VP Naylor Wanted to Be Part of ‘Something Bigger’
By Katie Beeman, Senior Staff Writer
Edward Naylor has returned to his first calling, education, after working as a lawyer in Rocky Mount for over 22 years. As Wesleyan’s new Vice President for Student Affairs and Legal Affairs, Naylor wants to be an advocate for the students.
Naylor, 49, started in his new position before the 2014 fall semester. He is in charge of security, residence life, food services, student activities, the health center, and student discipline.
When Naylor started his new job—he’s commonly known as Dean of Students––some students were unsure about approaching him, according to SGA President Isaiah Morrow. “I kept encouraging students to just go and talk to him,” Morrow said. “As soon as the first few saw how personable and caring he was, more and more students were going to see him.”
Both Naylor and Morrow stressed that it’s important for students to voice their concerns. “I have to know their concerns, so that I know how I can best help them,” Naylor explained
Student Aubrey Motley emerged from a recent meeting with a positive vibe about the dean. Motley went his office to talk about some problems on campus. “He gave really good input,” said Motley. “He cares about the students.”
Junior Chavonne Jones shared a similar opinion of Naylor. “I see him around campus all of the time,” she said. “He’s always involved with what the students are doing.”
Starting this position, Naylor found no major problems within his division. “Student Affairs was left in really good shape by Dean Williams,” he said, referring to his predecessor, Dr. Randy Williams, who left the college to take a position at Elon University.
Naylor stated that he viewed his first year as an evaluation period and not for making major changes. After the start of this semester, Naylor began to compile a list of goals that he wanted to achieve.
Student safety is at the top of Naylor’s plans. “This is their home and students need to feel safe here,” he said.
Around campus, the college has already placed new security lights, which are a lot brighter than the old ones. Naylor wants to install more. He also plans to add more security cameras and, eventually, emergency boxes. Mounted on poles, the emergency boxes would include a button that members of the Wesleyan community can press to call police.
Along with safety improvements, Naylor would like to see a greater number of students involved in activities, like clubs and student government. “I want to improve upon the existing clubs and add a wider of variety,” the dean said. Also, Naylor will strive to increase job and internship opportunities for students on and off campus.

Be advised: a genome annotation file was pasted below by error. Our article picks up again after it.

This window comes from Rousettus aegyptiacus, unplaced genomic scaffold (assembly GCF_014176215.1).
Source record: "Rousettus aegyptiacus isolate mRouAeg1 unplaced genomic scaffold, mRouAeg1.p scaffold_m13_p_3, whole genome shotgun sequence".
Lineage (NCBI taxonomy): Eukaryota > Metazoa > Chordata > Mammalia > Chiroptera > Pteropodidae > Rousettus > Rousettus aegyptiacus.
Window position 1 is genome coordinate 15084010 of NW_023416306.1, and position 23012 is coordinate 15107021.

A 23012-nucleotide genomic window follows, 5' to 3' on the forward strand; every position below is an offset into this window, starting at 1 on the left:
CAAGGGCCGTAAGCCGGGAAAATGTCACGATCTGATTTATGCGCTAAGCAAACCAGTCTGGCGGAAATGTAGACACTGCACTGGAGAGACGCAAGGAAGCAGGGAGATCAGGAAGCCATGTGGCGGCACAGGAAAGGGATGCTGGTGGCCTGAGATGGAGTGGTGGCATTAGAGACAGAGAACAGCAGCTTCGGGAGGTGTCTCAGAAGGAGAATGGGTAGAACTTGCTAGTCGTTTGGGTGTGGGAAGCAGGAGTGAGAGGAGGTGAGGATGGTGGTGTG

As for long-term goals, Naylor noted that the administration hopes to have 1,000 students enrolled at Wesleyan in three years. With this number, Wesleyan intends to build two new residence halls and new classroom spaces, according to the dean. Increased enrollment should not mean lowering admissions standards, he said. “We want to maintain quality as we grow,” he said, reflecting the ideals of President Clark, whose philosophy for the college is “consistent improvement.”
Naylor came to Wesleyan after working as a lawyer, primarily in litigation. He feels that his law background is an asset in his new job. “Getting a law degree is like a liberal arts education,” said Naylor. “It encompasses a lot of different areas.”
His law background helps him when it comes to law enforcement matters, contracts with outside companies like Sodexo, and student conduct. “The student conduct hearings are basically a mini court system,” said Naylor. Together with his Student Affairs responsibilities Naylor will be handling the college’s legal affairs.
Before receiving his juris doctor degree from North Carolina Central University, Naylor’s passion was education. He earned his undergraduate degree in business education from East Carolina University and then taught and coached baseball at Edgecombe County schools.
Naylor said that he had missed education and decided to return. “I wanted a field where I was a part of something bigger than myself and would help people on a large scale,” said Naylor. He expressed his excitement at working with college-aged students. “I was surprised at how engaged the students here were,” he said. “They really have a passion for this school and their futures.”
As for Naylor’s daily schedule, he stated that there is no typical day. The dean said that he spends a good amount of time answering various emails and telephone calls, as well as attending meetings with students, staff, and other members of the Wesleyan community.
The dean meets with Morrow every Wednesday. The SGA President brings the students’ concerns to the dean and the two try to find the best solution. Morrow explained that sometimes the administration might not be aware of particular student concerns. As an example, he noted that the college is now working to install coin machines in the residence halls to help students do their laundry, after the issue was raised in one of his meetings with the dean.
Naylor has been connected to Wesleyan for years through his wife, Sheryl, who graduated from Wesleyan in 1992. Back in high school, Naylor was even accepted here with plans to play baseball, but he decided instead on East Carolina University. The Naylors have two children. His daughter is a high school senior in Rocky Mount at Faith Christian School and his son is a senior at ECU.
Naylor still likes to coach and watch baseball and he enjoys spending time at the beach. He is an active member of Rocky Mount’s Englewood Baptist Church, where he serves on the board of directors.